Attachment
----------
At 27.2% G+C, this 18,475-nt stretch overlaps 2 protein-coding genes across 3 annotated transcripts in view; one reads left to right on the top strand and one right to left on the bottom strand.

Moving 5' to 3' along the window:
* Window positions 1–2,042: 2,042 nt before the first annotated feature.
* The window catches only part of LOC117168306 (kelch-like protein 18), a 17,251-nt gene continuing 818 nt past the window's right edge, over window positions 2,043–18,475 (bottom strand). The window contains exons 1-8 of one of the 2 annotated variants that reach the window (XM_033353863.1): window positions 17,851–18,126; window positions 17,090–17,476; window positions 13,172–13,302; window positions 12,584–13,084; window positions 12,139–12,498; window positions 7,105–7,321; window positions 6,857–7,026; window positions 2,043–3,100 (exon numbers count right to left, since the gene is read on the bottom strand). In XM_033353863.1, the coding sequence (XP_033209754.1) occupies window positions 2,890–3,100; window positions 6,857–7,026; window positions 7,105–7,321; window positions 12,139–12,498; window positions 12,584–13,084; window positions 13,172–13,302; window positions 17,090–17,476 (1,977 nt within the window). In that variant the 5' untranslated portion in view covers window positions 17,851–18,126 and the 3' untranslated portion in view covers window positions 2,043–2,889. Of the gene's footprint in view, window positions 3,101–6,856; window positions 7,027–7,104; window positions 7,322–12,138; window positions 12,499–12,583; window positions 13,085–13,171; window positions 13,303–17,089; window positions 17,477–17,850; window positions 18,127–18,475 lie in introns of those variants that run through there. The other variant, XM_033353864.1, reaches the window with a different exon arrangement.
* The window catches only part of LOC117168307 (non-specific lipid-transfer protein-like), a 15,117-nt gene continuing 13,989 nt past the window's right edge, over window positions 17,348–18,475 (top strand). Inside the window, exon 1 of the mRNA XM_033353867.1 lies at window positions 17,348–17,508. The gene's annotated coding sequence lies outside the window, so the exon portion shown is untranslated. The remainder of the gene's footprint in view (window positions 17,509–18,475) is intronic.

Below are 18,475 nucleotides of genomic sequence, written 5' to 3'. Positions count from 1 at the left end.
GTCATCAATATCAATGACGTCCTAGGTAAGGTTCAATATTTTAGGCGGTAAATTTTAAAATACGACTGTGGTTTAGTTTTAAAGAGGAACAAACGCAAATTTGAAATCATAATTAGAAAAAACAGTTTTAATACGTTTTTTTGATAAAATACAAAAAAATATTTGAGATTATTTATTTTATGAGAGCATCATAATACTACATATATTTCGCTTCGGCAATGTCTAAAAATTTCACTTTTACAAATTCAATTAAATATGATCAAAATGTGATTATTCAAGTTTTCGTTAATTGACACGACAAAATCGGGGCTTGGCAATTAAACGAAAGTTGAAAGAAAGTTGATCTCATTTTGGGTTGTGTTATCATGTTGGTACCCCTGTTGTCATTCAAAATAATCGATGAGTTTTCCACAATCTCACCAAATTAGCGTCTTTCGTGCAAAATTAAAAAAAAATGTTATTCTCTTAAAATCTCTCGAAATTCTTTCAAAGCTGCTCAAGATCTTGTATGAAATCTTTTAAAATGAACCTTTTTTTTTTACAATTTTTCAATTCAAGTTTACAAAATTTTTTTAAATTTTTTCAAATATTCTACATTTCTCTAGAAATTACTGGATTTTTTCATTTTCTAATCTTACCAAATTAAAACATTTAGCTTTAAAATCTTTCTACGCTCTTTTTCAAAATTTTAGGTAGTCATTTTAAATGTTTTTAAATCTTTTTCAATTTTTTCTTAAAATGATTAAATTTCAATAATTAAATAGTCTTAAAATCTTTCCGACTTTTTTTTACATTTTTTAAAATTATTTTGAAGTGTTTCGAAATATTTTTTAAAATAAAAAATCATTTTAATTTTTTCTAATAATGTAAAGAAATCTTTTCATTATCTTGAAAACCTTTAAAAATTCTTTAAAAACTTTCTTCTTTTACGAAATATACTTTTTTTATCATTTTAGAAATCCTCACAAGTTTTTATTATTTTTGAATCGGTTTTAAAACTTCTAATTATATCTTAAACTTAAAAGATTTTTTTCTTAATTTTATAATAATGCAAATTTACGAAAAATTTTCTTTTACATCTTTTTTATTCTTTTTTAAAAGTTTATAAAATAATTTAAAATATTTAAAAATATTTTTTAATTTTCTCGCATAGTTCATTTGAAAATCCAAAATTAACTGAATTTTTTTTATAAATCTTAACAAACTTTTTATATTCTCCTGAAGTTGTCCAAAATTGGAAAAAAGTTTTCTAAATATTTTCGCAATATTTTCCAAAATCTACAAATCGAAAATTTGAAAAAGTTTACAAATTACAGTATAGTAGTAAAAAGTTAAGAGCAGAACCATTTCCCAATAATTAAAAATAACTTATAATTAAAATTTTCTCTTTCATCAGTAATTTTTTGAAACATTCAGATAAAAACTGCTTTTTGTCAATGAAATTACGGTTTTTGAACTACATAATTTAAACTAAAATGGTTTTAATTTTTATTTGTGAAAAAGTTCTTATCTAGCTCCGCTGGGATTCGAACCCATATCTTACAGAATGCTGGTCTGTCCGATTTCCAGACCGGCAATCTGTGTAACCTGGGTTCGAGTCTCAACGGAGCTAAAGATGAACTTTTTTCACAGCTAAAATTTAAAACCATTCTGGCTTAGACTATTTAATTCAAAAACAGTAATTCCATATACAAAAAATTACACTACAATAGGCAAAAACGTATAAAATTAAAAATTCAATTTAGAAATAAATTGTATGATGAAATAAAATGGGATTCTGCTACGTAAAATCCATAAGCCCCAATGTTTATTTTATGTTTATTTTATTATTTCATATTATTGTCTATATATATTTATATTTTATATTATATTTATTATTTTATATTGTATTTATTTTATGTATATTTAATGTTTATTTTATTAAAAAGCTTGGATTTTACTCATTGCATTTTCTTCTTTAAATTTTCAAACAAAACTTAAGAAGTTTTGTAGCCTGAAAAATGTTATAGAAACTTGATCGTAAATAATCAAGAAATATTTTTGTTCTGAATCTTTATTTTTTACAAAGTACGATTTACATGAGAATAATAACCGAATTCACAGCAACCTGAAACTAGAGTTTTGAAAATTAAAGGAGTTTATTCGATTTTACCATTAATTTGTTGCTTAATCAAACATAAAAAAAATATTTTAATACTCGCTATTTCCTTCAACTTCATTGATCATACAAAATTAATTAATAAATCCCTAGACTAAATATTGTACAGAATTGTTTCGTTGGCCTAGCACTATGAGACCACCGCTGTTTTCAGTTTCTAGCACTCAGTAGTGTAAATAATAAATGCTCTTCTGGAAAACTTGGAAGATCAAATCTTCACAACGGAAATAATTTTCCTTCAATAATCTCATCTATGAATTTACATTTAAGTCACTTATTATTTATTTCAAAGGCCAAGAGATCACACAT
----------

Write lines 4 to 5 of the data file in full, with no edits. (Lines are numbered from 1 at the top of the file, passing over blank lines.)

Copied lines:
* The window catches only part of LOC117168306 (kelch-like protein 18), a 17,251-nt gene continuing 818 nt past the window's right edge, over window positions 2,043–18,475 (bottom strand). The window contains exons 1-8 of one of the 2 annotated variants that reach the window (XM_033353863.1): window positions 17,851–18,126; window positions 17,090–17,476; window positions 13,172–13,302; window positions 12,584–13,084; window positions 12,139–12,498; window positions 7,105–7,321; window positions 6,857–7,026; window positions 2,043–3,100 (exon numbers count right to left, since the gene is read on the bottom strand). In XM_033353863.1, the coding sequence (XP_033209754.1) occupies window positions 2,890–3,100; window positions 6,857–7,026; window positions 7,105–7,321; window positions 12,139–12,498; window positions 12,584–13,084; window positions 13,172–13,302; window positions 17,090–17,476 (1,977 nt within the window). In that variant the 5' untranslated portion in view covers window positions 17,851–18,126 and the 3' untranslated portion in view covers window positions 2,043–2,889. Of the gene's footprint in view, window positions 3,101–6,856; window positions 7,027–7,104; window positions 7,322–12,138; window positions 12,499–12,583; window positions 13,085–13,171; window positions 13,303–17,089; window positions 17,477–17,850; window positions 18,127–18,475 lie in introns of those variants that run through there. The other variant, XM_033353864.1, reaches the window with a different exon arrangement.
* The window catches only part of LOC117168307 (non-specific lipid-transfer protein-like), a 15,117-nt gene continuing 13,989 nt past the window's right edge, over window positions 17,348–18,475 (top strand). Inside the window, exon 1 of the mRNA XM_033353867.1 lies at window positions 17,348–17,508. The gene's annotated coding sequence lies outside the window, so the exon portion shown is untranslated. The remainder of the gene's footprint in view (window positions 17,509–18,475) is intronic.